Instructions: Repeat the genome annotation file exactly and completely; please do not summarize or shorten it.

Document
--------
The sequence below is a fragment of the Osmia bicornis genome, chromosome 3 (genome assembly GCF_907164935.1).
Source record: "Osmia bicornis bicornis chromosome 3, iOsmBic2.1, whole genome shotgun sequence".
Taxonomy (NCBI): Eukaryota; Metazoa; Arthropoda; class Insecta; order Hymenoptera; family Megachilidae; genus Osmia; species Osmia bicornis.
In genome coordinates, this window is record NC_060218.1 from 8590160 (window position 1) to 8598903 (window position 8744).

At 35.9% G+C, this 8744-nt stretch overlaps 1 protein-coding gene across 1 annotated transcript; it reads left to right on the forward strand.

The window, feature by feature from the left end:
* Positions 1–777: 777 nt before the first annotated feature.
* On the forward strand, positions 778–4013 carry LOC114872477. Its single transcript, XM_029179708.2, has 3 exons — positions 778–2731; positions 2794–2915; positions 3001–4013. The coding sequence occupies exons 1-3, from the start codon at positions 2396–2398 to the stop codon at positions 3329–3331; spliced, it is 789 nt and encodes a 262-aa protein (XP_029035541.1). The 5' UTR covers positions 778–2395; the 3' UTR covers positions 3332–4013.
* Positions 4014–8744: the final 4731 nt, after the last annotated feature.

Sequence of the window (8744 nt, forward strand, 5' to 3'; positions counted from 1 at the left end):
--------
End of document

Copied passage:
The sequence below is a fragment of the Osmia bicornis genome, chromosome 3 (genome assembly GCF_907164935.1).
Source record: "Osmia bicornis bicornis chromosome 3, iOsmBic2.1, whole genome shotgun sequence".
Taxonomy (NCBI): Eukaryota; Metazoa; Arthropoda; class Insecta; order Hymenoptera; family Megachilidae; genus Osmia; species Osmia bicornis.
In genome coordinates, this window is record NC_060218.1 from 8590160 (window position 1) to 8598903 (window position 8744).

At 35.9% G+C, this 8744-nt stretch overlaps 1 protein-coding gene across 1 annotated transcript; it reads left to right on the forward strand.

The window, feature by feature from the left end:
* Positions 1–777: 777 nt before the first annotated feature.
* On the forward strand, positions 778–4013 carry LOC114872477. Its single transcript, XM_029179708.2, has 3 exons — positions 778–2731; positions 2794–2915; positions 3001–4013. The coding sequence occupies exons 1-3, from the start codon at positions 2396–2398 to the stop codon at positions 3329–3331; spliced, it is 789 nt and encodes a 262-aa protein (XP_029035541.1). The 5' UTR covers positions 778–2395; the 3' UTR covers positions 3332–4013.
* Positions 4014–8744: the final 4731 nt, after the last annotated feature.

Sequence of the window (8744 nt, forward strand, 5' to 3'; positions counted from 1 at the left end):